Today marks the 54th anniversary of the 1963 March on Washington for Jobs and Freedom and the iconic day that Dr. Martin Luther King, Jr. delivered his “I Have a Dream” speech.

In honor of both historic events, Rev. Al Sharpton gathered 1,000 ministers to rally together for a march on Washington in protest of racism in America. Sharpton confirmed that it would be one of the largest interfaith, anti-racism gatherings in the country.

Speaking before we march from the King monument to the Department of Justice with 1000+ Ministers. #MM4J
A post shared by Rev. Al Sharpton (@real_sharpton) on

Dubbed “Ministers March for Justice,” the march included Christians, Muslims, Jews and other faith-based communities and was led by Sharpton’s non-profit organization, National Action Network. The hashtag "#MM4Justice" is being used to document the march via Twitter. 

“In Dr. King’s ‘I Have a Dream’ speech, he talked about voting rights, health care, criminal justice and economic injustice,” Sharpton noted via HuffPost. “All four of these areas are at risk.” In terms of “risk,” Sharpton is referencing President Donald Trump’s handling of racism and the racist acts of the Charlottesville rally, accusing his administration of regressing any progress made during the civil rights movement.

Further, this rally is Sharpton’s call to all faith-based communities to take an active stand against racism and the Trump administration, as he believed there hasn’t been enough of that. “The purpose of the march is to really put front and center leaders in the faith community that have not really made a real dramatic statement about the moral outrage that we’re looking at now in terms of the embrace of white supremacy and anti-Semitism,” Sharpton said.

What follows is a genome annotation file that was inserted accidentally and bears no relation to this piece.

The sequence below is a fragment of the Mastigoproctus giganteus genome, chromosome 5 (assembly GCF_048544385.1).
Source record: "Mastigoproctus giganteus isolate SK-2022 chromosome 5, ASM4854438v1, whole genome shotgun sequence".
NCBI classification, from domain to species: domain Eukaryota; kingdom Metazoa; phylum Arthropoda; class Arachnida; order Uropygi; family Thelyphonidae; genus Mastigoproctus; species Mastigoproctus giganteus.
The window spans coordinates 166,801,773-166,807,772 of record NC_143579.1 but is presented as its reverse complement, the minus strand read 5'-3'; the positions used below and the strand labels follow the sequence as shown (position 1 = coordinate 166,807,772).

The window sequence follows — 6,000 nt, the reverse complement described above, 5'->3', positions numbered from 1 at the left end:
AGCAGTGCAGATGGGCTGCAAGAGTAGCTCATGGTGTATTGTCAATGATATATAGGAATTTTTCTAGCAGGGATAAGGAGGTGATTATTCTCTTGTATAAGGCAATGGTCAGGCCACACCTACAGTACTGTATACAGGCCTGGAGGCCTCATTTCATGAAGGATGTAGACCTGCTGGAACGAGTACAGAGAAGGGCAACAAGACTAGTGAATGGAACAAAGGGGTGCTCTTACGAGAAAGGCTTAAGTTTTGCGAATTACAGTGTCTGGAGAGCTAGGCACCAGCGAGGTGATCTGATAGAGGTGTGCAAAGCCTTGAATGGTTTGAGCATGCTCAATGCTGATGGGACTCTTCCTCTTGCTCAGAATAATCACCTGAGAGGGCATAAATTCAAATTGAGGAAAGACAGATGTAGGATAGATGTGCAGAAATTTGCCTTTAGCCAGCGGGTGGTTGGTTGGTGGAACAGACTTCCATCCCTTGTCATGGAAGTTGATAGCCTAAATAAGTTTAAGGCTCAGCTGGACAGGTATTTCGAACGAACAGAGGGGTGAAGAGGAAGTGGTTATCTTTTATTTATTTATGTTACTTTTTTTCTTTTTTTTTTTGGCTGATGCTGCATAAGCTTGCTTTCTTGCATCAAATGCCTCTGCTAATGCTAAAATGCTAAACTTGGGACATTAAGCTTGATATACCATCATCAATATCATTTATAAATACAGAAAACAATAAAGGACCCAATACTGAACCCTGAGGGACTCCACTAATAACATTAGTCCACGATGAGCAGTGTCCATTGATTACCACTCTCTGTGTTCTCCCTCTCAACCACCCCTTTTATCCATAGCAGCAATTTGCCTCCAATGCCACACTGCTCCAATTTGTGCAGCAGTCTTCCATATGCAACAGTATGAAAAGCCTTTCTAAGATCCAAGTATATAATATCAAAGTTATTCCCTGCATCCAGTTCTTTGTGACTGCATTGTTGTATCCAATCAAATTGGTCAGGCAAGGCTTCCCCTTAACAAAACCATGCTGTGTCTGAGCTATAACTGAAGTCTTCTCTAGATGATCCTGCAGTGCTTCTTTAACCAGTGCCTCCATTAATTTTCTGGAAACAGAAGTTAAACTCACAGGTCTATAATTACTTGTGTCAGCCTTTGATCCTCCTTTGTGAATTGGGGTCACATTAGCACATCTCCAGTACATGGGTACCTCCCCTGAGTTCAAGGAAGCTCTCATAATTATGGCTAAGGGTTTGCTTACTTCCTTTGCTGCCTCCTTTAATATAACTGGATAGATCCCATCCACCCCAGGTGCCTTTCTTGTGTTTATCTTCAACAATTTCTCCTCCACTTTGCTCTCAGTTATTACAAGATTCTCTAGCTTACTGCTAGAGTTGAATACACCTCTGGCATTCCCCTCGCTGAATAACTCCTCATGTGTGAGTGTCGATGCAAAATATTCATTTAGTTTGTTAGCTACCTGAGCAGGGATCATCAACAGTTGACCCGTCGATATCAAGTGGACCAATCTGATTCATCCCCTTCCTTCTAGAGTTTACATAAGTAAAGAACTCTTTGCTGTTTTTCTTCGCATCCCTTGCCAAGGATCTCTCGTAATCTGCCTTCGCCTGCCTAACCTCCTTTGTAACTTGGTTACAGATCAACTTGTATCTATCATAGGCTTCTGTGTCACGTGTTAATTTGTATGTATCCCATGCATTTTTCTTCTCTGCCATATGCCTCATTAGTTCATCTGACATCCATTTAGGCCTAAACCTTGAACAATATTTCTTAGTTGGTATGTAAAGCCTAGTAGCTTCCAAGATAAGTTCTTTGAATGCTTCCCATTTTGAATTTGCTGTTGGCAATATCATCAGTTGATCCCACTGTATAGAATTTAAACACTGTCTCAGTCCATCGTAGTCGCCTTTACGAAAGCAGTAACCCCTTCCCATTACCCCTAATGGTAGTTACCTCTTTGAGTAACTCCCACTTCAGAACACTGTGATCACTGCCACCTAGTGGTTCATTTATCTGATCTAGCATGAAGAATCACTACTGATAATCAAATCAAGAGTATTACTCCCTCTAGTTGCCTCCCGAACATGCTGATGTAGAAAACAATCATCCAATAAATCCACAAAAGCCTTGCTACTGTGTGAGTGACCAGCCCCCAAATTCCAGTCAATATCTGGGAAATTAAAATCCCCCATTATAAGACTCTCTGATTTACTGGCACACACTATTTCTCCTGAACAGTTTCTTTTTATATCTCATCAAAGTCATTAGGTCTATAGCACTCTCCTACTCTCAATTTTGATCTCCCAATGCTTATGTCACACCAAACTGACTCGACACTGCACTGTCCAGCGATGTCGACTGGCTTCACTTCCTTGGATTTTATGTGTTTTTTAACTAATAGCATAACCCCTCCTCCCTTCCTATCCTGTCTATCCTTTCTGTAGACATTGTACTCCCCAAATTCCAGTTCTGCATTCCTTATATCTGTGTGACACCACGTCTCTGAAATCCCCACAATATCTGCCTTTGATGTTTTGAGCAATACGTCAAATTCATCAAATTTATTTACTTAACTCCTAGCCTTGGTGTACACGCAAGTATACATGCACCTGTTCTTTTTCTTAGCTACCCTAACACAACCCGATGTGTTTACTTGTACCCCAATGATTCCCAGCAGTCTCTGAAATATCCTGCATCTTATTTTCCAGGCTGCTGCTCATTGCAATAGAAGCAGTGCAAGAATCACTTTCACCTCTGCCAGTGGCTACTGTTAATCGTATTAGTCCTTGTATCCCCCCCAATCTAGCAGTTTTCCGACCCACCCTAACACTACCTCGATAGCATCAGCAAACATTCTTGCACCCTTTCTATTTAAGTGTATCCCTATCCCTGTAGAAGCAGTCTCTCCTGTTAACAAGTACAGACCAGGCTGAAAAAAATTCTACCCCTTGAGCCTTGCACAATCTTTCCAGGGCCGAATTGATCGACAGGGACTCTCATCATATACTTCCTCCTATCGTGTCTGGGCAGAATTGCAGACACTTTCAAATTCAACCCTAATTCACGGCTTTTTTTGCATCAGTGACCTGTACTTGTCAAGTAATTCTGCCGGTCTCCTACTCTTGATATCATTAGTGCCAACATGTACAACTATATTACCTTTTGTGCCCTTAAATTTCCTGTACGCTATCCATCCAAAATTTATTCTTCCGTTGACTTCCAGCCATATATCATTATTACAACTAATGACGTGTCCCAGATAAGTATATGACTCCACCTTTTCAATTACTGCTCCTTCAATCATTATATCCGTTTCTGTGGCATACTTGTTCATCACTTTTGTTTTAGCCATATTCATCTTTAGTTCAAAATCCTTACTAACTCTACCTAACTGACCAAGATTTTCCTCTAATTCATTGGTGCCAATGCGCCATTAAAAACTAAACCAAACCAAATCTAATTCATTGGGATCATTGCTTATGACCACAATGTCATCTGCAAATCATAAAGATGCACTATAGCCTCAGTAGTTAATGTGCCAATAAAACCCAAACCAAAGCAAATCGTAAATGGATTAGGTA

Sharpton went on to stress the importance of marching for those who question its significance, using Dr. King as a prime example. “Many people criticize marching yet do not understand what marching is for. The job of marching is to dramatize an issue,” he said. “MLK dramatized issues and made the office holders have to come up with anti-segregation and voting laws. If you don’t raise or dramatize an issue, then no one will be forced into legislature on local or national levels to deal with it.”

Sharpton doesn’t necessarily believe that Trump himself will react effectively to this march, but he did say, “We expect everyone in the Congress and Cabinet to say, ‘This we can’t scoff at.’”